California’s desert growing region — the Coachella Valley in particular — may be known primarily for the tons of table grapes it produces each spring, but growers also produce a wide variety of vegetables, including bell peppers, corn and eggplant.

Good growing conditions should result in good-quality product with about the same volume as last year, said Dick Keber, partner in Keber Distributing Inc., Thermal, Calif.

Timely start, good quality

Keber Distributing plans to kick off its spring/summer season in early May with sweet corn, beans and eggplant, Keber said.

He expects corn to start on schedule the first week of May and continue until the second or third week of June.

Some growers started producing corn as early as the second week of April in the Imperial Valley, to the south, he said.

The company also plans to start its monthlong eggplant program the first week of May, though it’s hard to predict whether eggplant will be a good seller, Keber said.

“Sometimes it is, sometimes it’s not,” he said.

The firm planned to start harvesting its beans the week of April 23 and should continue until the second or third week of May. Keber also expected good quality as a result of cool nights, moderate temperatures during the day and no late freezes.

Short pick for green beans

Peter Rabbit Farms, Coachella, Calif., was scheduled to start its green bean program April 23, said John Burton, general manager of sales and cooler. He was optimistic about quality.

“The flowers are just forming beans now,” he said the first week of April. “It looks like they’re going to be a real good crop.”

The company will only have about a 10-day pick this season.

“The timing wasn’t quite right for us this year,” Burton said. “The acres didn’t fall into place like we hoped.”

The firm aimed for post-Easter business rather than the pre-Easter business, he said, adding that, “Sometimes the window after Easter can be a profitable one.’

He expected the company’s green bean deal, which was scheduled to start April 25, to be over by the first week of May. The firm’s eggplant program should start in mid-May.

In the Imperial Valley, Brawley-based Five Crowns Marketing made its first shipments of sweet corn the week of April 9, said Daren Van Dyke, director of sales and marketing.

Conditions produce good size, yield

Five Crowns will have corn from the Imperial Valley into June and also kick off a program in the Coachella Valley in early May and continue through Memorial Day.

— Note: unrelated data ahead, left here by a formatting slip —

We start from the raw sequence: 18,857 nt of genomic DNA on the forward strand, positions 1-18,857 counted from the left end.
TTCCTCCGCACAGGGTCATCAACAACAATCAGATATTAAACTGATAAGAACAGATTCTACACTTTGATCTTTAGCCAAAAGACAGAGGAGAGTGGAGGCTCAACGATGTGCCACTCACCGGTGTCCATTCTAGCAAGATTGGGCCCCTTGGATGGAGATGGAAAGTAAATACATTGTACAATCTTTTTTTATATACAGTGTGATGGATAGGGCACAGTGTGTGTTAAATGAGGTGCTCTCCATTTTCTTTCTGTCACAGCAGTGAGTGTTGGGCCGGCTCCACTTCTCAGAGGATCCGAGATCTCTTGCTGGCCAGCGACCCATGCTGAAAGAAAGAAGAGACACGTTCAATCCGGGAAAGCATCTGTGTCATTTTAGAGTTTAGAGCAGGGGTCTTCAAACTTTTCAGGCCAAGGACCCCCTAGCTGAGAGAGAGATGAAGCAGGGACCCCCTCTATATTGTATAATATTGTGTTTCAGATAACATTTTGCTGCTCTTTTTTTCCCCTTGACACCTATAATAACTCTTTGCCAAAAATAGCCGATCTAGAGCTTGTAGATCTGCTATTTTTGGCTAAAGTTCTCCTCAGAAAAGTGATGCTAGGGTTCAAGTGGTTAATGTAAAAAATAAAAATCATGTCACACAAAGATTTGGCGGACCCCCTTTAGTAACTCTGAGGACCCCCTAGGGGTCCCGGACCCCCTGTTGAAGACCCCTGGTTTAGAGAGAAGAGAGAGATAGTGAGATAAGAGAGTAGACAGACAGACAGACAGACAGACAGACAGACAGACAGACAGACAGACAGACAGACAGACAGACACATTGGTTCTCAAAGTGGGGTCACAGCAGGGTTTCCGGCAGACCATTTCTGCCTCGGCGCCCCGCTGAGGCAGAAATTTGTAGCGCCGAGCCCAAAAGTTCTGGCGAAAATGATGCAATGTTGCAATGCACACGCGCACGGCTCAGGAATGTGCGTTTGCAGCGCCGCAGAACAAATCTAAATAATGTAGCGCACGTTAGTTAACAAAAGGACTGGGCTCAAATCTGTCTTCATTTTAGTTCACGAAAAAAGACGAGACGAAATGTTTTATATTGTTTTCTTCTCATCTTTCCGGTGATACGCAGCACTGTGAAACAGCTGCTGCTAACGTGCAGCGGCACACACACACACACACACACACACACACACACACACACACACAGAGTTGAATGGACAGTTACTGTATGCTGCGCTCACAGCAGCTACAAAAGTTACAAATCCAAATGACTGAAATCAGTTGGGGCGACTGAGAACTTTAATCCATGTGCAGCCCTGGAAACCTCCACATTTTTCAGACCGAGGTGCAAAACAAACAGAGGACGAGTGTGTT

Unlike last year, when a February freeze affected yields and the strength of the plants, excellent growing conditions this seasons should result in some of the best early corn the company has ever produced in terms of size and yields, Van Dyke said.

Five Crowns also will have varietal melons and cantaloupes from the Imperial Valley during May, he said.

The Coachella Valley is a major spring production area for green and red bell peppers, including shade house produce, said Jose Luis Aguiar, vegetable crops/small farm adviser for the University of California Cooperative Extension, Riverside.

The region also produces sweet corn, eggplant and mature-green tomatoes, he said, along with many watermelons, though not as many as in the past, Aguiar said.

In the Imperial Valley, Khaled Bali, irrigation and water management adviser and county director for the University of California Cooperative Extension, Imperial County, said the area is known for its sweet corn and melons at this time of year.

Keber hopes growers will have better luck during the spring than they did in the winter.

Thanks to good weather, farmers ended up growing more winter vegetables — such as celery, broccoli, lettuce and cauliflower — than they could sell.

“Everything was in the tank” after the second week of January except for corn and strawberries, he said.

The only item retailers promoted at a reasonable price during the winter was corn, he said.